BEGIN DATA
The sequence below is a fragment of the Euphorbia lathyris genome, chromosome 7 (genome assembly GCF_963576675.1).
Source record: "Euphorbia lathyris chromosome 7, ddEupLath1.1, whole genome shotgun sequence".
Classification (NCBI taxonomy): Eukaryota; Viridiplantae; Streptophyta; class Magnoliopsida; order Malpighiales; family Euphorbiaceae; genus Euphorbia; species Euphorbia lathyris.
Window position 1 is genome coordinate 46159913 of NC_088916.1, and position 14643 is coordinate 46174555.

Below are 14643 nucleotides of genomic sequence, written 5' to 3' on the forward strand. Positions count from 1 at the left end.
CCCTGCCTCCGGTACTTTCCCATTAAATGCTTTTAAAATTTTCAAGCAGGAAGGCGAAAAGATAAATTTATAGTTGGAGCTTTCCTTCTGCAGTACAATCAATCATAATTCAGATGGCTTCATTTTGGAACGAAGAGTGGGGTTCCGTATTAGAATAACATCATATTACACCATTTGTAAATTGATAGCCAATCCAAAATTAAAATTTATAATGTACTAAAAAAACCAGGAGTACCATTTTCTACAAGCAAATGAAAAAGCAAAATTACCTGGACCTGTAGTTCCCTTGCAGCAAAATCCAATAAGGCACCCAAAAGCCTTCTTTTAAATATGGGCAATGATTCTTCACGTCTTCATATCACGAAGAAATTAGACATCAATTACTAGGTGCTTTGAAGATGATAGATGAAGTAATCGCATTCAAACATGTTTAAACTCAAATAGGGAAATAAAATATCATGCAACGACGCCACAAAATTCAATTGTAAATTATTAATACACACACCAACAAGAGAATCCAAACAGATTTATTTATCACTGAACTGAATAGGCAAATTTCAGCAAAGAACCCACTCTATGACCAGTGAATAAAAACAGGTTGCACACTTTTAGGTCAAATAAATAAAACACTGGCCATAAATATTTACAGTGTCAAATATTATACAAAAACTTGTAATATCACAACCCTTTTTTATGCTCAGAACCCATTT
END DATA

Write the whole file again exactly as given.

The sequence below is a fragment of the Euphorbia lathyris genome, chromosome 7 (genome assembly GCF_963576675.1).
Source record: "Euphorbia lathyris chromosome 7, ddEupLath1.1, whole genome shotgun sequence".
Classification (NCBI taxonomy): Eukaryota; Viridiplantae; Streptophyta; class Magnoliopsida; order Malpighiales; family Euphorbiaceae; genus Euphorbia; species Euphorbia lathyris.
Window position 1 is genome coordinate 46159913 of NC_088916.1, and position 14643 is coordinate 46174555.

Below are 14643 nucleotides of genomic sequence, written 5' to 3' on the forward strand. Positions count from 1 at the left end.
CCCTGCCTCCGGTACTTTCCCATTAAATGCTTTTAAAATTTTCAAGCAGGAAGGCGAAAAGATAAATTTATAGTTGGAGCTTTCCTTCTGCAGTACAATCAATCATAATTCAGATGGCTTCATTTTGGAACGAAGAGTGGGGTTCCGTATTAGAATAACATCATATTACACCATTTGTAAATTGATAGCCAATCCAAAATTAAAATTTATAATGTACTAAAAAAACCAGGAGTACCATTTTCTACAAGCAAATGAAAAAGCAAAATTACCTGGACCTGTAGTTCCCTTGCAGCAAAATCCAATAAGGCACCCAAAAGCCTTCTTTTAAATATGGGCAATGATTCTTCACGTCTTCATATCACGAAGAAATTAGACATCAATTACTAGGTGCTTTGAAGATGATAGATGAAGTAATCGCATTCAAACATGTTTAAACTCAAATAGGGAAATAAAATATCATGCAACGACGCCACAAAATTCAATTGTAAATTATTAATACACACACCAACAAGAGAATCCAAACAGATTTATTTATCACTGAACTGAATAGGCAAATTTCAGCAAAGAACCCACTCTATGACCAGTGAATAAAAACAGGTTGCACACTTTTAGGTCAAATAAATAAAACACTGGCCATAAATATTTACAGTGTCAAATATTATACAAAAACTTGTAATATCACAACCCTTTTTTATGCTCAGAACCCATTT